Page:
KOEPP: Learning humility in and out of the classroom

Charles Koepp

I can still remember my first visit to Vanderbilt after being accepted quite vividly. As part of a weekend-long open house for prospective students, I, along with my dad, made the nine-hour haul from Milwaukee to Nashville with the aim of more fully investigating the place I would call home for the next four years. Specifically, I remember this day as a bizarre cocktail of emotions: excitement, anxiety, curiosity, fear and amazement (if only I had known then what move-in day would be like). Bits of the day stand out: sitting in the car as we circled campus looking for a place to park, my stomach fluttering with nerves; sharing in my tour guide’s love of the school, her enthusiasm contagious; looking around at the other accepted students, sizing them up while simultaneously worrying about them sizing me up.

But I remember one moment indelibly. It was during the open panel with current Vandy students when the question was asked: If you could change one thing about Vanderbilt, what would it be? The answer: “Let’s be honest. Everyone here was a big fish in their high school. Now you’re all in a pond of big fish, and adjusting can be very difficult.”

At the time, I wrote this answer off as innocuous and self-congratulatory, a cue for us all to simply turn to one another and smile with self-satisfaction: “We made it.” On the contrary, this observation has rung true time and time again during my time at Vanderbilt, and it came to a head just last week.

The incident in question concerned an in-class warmup quiz: graded only for participation and meant to occupy maybe the first 10 minutes of class. When going over the answers, a small but vocal minority of students protested the given solution to a question deemed too unclear. What started as clarificatory questions quickly escalated to claims of unfairness, then a classwide argument with requisite interrupting and yelling, and finally a warning issued by a dissenting student to one who had tried to clarify the problem at hand: “You’d better not come over to this side of the class.”

Really? Physical threats? Afterwards, I heard that same student cussing out both the professor and classmate. All this, I remind you, over a 10 minute warmup quiz. I don’t exaggerate in saying that the furor over this one question took up the entire 50 minutes of class.

The point here is not to complain about this incident per se, but to understand the context in which some students, many only taking the class for a non-major requirement, can with a straight face challenge the instruction of a professor with years of study and a PhD in the subject, for whom the problem at hand is so elementary as to not even necessitate a second thought. I understand that an important part of critical thinking is questioning the received wisdom of ivory tower academia, and that a PhD alone does not bestow one with absolute knowledge of any given subject. But that doesn’t hold so well when dealing with basic problems with objective answers, where challenging the solution is akin to challenging quantum theory on the grounds that two plus two does not equal four. Clearly, there’s something going on here other than a desire to simply challenge the establishment.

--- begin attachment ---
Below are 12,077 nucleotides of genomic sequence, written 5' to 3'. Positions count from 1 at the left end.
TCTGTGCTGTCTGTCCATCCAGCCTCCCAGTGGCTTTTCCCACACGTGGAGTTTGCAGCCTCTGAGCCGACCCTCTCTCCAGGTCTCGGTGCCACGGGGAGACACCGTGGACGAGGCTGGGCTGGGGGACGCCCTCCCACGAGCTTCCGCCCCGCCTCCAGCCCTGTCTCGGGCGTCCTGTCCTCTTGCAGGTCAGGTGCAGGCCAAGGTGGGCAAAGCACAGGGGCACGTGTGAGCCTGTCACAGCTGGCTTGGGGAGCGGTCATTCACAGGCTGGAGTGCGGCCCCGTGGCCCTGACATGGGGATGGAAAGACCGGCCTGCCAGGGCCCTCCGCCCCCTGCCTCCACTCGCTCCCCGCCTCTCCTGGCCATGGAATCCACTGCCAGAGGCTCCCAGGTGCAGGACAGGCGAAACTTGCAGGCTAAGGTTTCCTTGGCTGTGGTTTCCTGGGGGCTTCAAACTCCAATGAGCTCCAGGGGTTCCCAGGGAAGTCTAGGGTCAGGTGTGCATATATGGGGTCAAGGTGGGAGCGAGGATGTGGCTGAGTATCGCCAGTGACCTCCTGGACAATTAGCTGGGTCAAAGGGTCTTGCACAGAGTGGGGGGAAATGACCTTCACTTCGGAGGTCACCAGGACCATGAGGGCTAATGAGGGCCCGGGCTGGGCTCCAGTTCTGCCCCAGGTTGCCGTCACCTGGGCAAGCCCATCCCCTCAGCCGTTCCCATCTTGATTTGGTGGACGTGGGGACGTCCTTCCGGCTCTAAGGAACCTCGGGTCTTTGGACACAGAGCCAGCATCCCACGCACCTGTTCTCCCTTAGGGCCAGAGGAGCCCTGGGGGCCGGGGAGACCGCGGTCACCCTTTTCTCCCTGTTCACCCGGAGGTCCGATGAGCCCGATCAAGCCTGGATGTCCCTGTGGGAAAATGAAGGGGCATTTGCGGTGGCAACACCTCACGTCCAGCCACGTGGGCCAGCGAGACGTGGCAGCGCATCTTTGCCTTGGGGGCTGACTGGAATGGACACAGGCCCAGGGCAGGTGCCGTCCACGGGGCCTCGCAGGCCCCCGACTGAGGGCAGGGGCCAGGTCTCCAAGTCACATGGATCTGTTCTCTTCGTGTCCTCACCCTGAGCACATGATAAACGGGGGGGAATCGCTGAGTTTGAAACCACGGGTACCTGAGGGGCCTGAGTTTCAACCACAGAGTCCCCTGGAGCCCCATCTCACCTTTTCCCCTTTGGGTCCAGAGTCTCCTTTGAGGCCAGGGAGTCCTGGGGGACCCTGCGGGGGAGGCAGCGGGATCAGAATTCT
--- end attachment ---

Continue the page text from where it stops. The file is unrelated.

The answer, I think, is simple, harkening back to that memorable moment I experienced as an incoming first-year. Vanderbilt is a school of historically big fish who have presumably spent the first 18 years of their lives cultivating roles with all the answers. We’ve founded clubs, tutored our peers, led group projects and captained sports teams. At the first sign of pushback in college, we experience a sort of cognitive dissonance: How can I be wrong after all these years? It’s a fact of academic life at Vandy that I see subtly pervade conversations and classrooms every day, whether it be two arguing friends both insisting with mathematical certitude their correctness on a particular topic; my coworker who dismissed his professor’s feedback on a paper on the grounds that he was a professor of political science, not English, and therefore not qualified to give writing advice; or classmates whispering ad hominem attacks about a professor who only gave them — God forbid — a B on a paper (“and even after the rewrite!”).

All this is to say, with overdue bluntness: It’s okay to be wrong. In fact, that’s kind of the point of college, and indeed learning in general. College is a place to have convictions challenged, assumptions debunked, and — in the case of my argumentative classmate — wrong answers corrected on a daily basis. Learning by its very definition implies an admission that there are, in fact, things you do not know.

If you can admit that to yourself, you will feel all the more liberated. You might not feel like as big a fish, but I assure you you’ll be much better off for it.

 

Charlie Koepp is a sophomore in the College of Arts and Science. He can be reached at charles.m.koepp@vanderbilt.edu.